There was a guest speaker there from one of the smaller brain tumour charities.
When my wife got distressed during the session, the speaker took it upon herself to tell everyone at the session how important it was to think positive.
“They say that thinking positive leads to better outcomes for those with cancer,” she reassured the group.
In other words, if you keep a smile on your face about your diagnosis, you’ll live longer.
My wife wasn’t going to let this go without challenge.
“Who’s ‘they’?” she asked. “Who says that, exactly?”
“Oh, there’s loads of evidence,” said the charity representative. And then she proceeded to say that those who’d turned up to the brain tumour support meeting, who were fighting their condition and staying positive, would live longer than those who stayed at home and did nothing.
It seems obvious, but it’s also complete nonsense. It’s unhelpful, incorrect and certainly not what any cancer charity should be telling their service users.
There is no evidence at all that positive thinking can prolong life or improve the chances for those with terminal diseases, brain tumours or cancer.
Those who lock themselves in a dark room and spiral into depression don’t do any worse prognosis-wise than those who become super positive and access every support group going.
It’s easy to assume positive thinking makes a difference – indeed, common sense seems to suggest it’s true – but it’s not backed up by the evidence.
Challenged over email about what she’d said, the charity representative continued to defend her position. She said she wouldn’t “bombard you with scientific papers” on it, but offered a link to a BBC News Online story published 13 years ago.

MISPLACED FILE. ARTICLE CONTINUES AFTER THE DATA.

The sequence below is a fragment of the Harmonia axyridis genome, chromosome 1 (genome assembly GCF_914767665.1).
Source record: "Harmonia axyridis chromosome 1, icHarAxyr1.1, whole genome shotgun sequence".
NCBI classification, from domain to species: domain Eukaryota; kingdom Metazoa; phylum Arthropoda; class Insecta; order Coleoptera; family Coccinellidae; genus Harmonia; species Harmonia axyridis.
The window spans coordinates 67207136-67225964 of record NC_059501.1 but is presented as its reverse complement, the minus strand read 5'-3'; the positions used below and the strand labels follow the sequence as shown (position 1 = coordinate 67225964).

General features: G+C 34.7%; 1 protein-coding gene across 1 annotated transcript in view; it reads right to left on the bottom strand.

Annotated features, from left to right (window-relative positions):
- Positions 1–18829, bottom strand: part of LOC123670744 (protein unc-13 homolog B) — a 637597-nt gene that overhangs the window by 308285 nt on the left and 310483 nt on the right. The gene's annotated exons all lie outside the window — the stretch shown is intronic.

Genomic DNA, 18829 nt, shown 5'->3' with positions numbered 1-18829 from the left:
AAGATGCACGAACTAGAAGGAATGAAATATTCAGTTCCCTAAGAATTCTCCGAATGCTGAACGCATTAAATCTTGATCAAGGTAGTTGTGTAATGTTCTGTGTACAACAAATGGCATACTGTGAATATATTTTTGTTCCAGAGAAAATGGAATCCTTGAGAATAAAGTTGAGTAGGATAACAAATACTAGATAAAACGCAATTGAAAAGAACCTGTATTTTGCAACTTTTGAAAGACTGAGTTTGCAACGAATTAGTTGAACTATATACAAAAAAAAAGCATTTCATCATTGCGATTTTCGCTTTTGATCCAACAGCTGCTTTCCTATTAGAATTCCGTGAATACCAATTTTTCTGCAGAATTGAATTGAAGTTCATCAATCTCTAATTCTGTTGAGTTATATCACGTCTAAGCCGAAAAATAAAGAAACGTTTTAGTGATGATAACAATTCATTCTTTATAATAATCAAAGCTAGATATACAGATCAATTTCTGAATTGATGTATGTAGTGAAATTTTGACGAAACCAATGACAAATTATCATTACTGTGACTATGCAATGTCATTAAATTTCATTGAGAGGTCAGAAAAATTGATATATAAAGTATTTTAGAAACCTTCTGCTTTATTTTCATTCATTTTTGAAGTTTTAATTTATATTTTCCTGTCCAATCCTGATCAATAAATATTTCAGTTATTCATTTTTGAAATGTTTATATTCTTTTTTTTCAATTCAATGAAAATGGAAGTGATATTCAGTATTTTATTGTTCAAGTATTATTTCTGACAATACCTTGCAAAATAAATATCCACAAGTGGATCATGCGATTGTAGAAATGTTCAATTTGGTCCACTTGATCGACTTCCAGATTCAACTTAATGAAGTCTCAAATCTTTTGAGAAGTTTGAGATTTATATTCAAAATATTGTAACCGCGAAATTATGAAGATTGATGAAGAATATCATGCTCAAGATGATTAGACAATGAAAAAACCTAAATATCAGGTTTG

And right there, half way through the story she had sent, was the line:
“There was no evidence that the final outcome of their disease was improved by positive thinking.”
Simply claiming that thinking positive can slow down cancer, because that’s what you think those with cancer need to hear, is to treat patients like idiots. And it is to peddle false hope.
The inducement to think positive is pernicious in cancer circles. The idea of hope is bandied around as if it’s some kind of magical fairy dust.
Others may have a different position, but I want the organisations that are supposed to be supporting me and my family, as well as the medical professionals looking after me, to offer us truth and honesty.
If I choose to use that truth and honesty to create hope or positivity, then that’s my business. But please don’t presume to do it for me.
Personally, I’ve found a mix of being philosophical and looking on the brighter side of my condition to be helpful for my mental health. But I also think it’s OK to be depressed about what’s happened, as I am from time to time. I’ve bloody well got a right to be.
However helpful positive thinking might be for my mental state, I’m under no illusion that it’ll make the slightest difference to my actual prognosis.
In fact, no more difference than praying, drinking liquidised kale, eating raw garlic, taking coffee enemas or embarking on any other unproven, hope-pedalling miracle cancer diet or ‘cure’.
I can’t help feeling that behind all of this stuff is the implication that if you don’t eat this stuff, if you don’t think positive, if you don’t meditate, or get life-coached, or pray, then you deserve your illness.
It’s your fault, because I’ve offered you something that might just have worked.
I have a brain tumour diagnosis, but the tumour isn’t pressing on my brain to such an extent that I’ve lost my rational faculties. I’m not suddenly willing to try things because, well, you never know it might just work, and it won’t hurt to try it will it, after all, what have you got to lose?
(How about my rationality? My time? My self-respect? My sanity? My dignity?)
I do want to survive. But I’ll only try things that come with scientific evidence behind them, written by people who haven’t bought their PhD on the internet.
So please, do bombard me. I can take it. Bombard me with your scientific papers.
My life is likely to be too short to bother with anything that doesn’t come with a file at least three inches thick with paperwork.